Eric Baker first visited the University of Arizona to attend a quad rugby clinic and knew instinctively he wanted to be here. The longtime athlete had found what he’d been searching for since his injury, when he slipped at a high-school water polo tournament and hit his head on the bottom of the pool.
“The school is accommodating and accessible, and that’s rare,” he said. Less than a year later, Baker enrolled and joined the UA’s quad rugby team — a part of the University’sAdaptive Athletics program. Today, he is also the first recipient of the Dianne Kalal Memorial Scholarship, which will be given annually to a quadriplegic student in memory of Kalal, a former UA student.
Arizona’s quad program provided Baker the competitive team and supportive environment he craved.
“I get the same feeling here as I used to get on the swim team,” he said. “There’s an organized schedule and goals and a sense of accountability, and athletes really thrive on that.”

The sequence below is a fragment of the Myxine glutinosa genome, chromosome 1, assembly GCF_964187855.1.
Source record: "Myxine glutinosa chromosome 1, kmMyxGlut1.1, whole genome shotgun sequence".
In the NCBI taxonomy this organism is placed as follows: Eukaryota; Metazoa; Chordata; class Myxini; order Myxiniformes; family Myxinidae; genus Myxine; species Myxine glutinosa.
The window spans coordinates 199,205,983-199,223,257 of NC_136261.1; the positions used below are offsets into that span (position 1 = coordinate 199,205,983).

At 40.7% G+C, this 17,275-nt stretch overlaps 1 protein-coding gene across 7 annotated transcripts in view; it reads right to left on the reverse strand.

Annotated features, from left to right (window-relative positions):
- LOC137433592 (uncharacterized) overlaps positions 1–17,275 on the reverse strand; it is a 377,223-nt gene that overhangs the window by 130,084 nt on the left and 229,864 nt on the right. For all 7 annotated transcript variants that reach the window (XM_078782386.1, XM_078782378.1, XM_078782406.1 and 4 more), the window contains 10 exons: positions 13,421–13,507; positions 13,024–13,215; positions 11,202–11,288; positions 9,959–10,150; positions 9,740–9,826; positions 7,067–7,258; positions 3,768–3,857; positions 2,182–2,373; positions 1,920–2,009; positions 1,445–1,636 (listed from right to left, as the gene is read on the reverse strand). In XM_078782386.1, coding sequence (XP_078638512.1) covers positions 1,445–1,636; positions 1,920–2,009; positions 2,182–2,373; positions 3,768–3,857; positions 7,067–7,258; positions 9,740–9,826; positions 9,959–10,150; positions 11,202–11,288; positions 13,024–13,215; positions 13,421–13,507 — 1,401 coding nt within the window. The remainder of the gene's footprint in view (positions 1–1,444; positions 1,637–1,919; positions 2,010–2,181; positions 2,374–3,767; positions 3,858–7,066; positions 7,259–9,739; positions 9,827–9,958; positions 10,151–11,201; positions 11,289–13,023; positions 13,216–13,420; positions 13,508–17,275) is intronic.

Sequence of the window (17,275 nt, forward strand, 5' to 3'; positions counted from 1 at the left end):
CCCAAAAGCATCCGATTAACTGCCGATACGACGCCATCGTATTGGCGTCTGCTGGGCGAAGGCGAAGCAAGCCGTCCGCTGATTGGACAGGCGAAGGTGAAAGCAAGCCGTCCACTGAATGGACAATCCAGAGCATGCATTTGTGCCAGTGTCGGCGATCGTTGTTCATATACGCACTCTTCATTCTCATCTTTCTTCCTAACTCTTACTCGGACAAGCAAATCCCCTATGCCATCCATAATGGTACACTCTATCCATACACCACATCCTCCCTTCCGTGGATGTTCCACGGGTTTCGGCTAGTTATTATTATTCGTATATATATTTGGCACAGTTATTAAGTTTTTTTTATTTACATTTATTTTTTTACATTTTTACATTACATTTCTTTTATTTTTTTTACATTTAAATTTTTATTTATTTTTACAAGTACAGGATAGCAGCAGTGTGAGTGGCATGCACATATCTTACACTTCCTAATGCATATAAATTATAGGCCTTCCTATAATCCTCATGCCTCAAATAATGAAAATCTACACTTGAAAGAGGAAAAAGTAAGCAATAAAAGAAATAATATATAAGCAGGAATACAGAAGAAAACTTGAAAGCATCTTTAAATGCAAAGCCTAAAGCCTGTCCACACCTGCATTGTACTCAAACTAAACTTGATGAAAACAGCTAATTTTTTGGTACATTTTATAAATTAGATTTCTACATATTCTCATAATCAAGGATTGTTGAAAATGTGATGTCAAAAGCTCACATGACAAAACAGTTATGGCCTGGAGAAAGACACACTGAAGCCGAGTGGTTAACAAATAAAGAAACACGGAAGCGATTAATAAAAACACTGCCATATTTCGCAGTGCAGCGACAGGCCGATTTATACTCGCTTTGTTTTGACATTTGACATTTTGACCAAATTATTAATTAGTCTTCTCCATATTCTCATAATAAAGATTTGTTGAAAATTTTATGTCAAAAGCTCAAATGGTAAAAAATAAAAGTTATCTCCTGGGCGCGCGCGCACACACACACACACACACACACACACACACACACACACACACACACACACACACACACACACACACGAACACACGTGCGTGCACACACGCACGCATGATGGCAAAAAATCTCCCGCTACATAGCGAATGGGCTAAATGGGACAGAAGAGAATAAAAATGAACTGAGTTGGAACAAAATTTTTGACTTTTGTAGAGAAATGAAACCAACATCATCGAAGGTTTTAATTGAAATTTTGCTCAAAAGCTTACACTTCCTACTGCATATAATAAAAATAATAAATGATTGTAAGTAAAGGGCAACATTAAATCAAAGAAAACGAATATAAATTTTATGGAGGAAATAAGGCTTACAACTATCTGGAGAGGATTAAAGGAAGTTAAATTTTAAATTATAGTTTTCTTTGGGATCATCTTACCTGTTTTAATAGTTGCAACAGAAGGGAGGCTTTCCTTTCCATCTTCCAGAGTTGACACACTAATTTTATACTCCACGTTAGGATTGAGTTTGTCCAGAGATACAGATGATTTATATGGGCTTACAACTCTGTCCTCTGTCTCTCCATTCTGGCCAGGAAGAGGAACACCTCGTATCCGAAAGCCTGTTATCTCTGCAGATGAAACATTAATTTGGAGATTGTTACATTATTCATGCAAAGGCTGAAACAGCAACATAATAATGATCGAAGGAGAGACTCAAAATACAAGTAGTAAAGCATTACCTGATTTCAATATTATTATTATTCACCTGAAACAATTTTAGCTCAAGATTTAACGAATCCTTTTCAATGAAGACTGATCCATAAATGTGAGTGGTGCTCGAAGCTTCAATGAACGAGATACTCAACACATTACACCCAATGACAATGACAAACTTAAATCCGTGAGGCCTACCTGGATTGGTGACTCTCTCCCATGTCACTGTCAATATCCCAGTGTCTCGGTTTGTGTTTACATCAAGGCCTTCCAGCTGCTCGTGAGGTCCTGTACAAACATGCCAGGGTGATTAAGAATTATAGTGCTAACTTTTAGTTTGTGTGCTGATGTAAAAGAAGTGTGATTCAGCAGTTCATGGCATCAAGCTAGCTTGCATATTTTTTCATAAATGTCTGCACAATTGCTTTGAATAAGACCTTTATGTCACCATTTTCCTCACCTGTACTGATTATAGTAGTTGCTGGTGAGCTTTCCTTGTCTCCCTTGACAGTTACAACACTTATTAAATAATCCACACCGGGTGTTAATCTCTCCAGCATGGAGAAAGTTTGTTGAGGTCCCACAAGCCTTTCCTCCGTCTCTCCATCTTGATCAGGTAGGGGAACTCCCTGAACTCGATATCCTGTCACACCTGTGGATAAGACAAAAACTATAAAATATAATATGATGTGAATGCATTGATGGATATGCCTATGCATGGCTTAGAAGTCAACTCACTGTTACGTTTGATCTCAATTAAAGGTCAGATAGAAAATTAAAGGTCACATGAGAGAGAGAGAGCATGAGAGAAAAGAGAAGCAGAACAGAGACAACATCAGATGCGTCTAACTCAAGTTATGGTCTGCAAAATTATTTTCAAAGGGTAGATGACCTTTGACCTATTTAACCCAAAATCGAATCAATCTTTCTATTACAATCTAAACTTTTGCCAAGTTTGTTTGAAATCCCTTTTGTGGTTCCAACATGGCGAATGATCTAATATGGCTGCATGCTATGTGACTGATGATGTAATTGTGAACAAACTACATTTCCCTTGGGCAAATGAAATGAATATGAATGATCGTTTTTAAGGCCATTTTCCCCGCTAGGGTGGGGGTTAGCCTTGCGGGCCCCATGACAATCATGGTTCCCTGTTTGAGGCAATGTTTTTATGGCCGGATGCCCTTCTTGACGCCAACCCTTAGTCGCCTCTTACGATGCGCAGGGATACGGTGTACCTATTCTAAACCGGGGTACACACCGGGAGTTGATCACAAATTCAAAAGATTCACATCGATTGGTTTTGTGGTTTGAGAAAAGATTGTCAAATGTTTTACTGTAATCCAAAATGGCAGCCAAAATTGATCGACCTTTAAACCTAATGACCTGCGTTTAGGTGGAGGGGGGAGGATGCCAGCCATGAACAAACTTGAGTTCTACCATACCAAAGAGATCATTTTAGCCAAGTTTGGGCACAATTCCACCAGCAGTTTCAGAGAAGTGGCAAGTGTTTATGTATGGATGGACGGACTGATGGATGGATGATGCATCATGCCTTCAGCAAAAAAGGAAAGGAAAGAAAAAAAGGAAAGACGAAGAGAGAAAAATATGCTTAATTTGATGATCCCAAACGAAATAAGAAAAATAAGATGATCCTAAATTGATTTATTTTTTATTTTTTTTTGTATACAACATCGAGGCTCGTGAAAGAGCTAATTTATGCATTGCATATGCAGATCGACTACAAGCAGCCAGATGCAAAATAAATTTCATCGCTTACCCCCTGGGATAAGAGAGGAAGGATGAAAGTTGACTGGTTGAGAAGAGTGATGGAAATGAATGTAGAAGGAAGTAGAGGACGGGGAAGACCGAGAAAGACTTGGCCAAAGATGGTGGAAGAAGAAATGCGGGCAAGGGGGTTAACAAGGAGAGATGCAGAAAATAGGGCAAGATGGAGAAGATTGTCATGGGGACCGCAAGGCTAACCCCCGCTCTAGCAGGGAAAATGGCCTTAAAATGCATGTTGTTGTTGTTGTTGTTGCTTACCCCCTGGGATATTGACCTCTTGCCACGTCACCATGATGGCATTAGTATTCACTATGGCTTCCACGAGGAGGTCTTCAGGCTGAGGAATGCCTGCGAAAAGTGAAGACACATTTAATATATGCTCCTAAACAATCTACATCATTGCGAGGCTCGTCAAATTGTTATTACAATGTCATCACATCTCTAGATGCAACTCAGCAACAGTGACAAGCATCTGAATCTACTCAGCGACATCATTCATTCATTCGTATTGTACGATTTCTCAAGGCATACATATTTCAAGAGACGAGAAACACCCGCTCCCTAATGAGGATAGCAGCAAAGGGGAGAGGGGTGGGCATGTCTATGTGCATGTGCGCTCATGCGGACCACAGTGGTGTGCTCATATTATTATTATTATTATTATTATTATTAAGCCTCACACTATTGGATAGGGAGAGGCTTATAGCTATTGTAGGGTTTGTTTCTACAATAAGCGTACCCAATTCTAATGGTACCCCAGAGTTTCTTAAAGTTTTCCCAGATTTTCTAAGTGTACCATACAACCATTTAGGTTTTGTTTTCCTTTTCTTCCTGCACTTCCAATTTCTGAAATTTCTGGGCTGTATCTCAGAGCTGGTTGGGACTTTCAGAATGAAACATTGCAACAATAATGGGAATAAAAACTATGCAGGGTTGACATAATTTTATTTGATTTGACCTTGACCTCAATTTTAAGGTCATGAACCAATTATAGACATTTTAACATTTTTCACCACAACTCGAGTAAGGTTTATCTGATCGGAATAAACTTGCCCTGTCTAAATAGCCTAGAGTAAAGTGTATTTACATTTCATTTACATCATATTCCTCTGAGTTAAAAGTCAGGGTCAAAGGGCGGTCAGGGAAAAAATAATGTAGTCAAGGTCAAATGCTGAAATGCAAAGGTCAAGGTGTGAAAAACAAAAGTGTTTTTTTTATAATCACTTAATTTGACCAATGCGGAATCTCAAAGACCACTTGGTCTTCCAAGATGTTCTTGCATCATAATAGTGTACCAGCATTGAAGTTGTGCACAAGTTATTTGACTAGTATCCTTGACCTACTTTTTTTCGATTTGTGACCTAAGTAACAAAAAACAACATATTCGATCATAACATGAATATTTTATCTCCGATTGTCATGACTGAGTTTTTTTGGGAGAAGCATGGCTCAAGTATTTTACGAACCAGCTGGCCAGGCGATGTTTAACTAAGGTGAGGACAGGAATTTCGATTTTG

Baker, who grew up in Merced, Calif., also found that the UA’s support extended beyond sports. For example, if he reported that he couldn’t hear a professor’s lecture, a microphone appeared the next day. “It’s great to not always have to be fighting the system,” he added.
In his future, Baker imagines a career as an athletic trainer or coach. His quad rugby coach, Bryan Barten, has something to do with that. “It’s his supportive coaching mentality that I really, really like,” Baker said.
“I know that my coaches over the years have been father figures somehow — I think that all coaches are. It’s kind of amazing the impact you can have on someone’s life not really by doing anything extreme — just being there.”
The sophomore is already inspiring others. He loves speaking before audiences of schoolchildren. “I want to tell them you can do anything,” he said. “Stuff happens in life that sucks, but you can get over it as long as you’re mentally strong.”
Scholarships comprise 3 percent of all private giving to the University of Arizona. You can support UA’s Adaptive Athletics program today.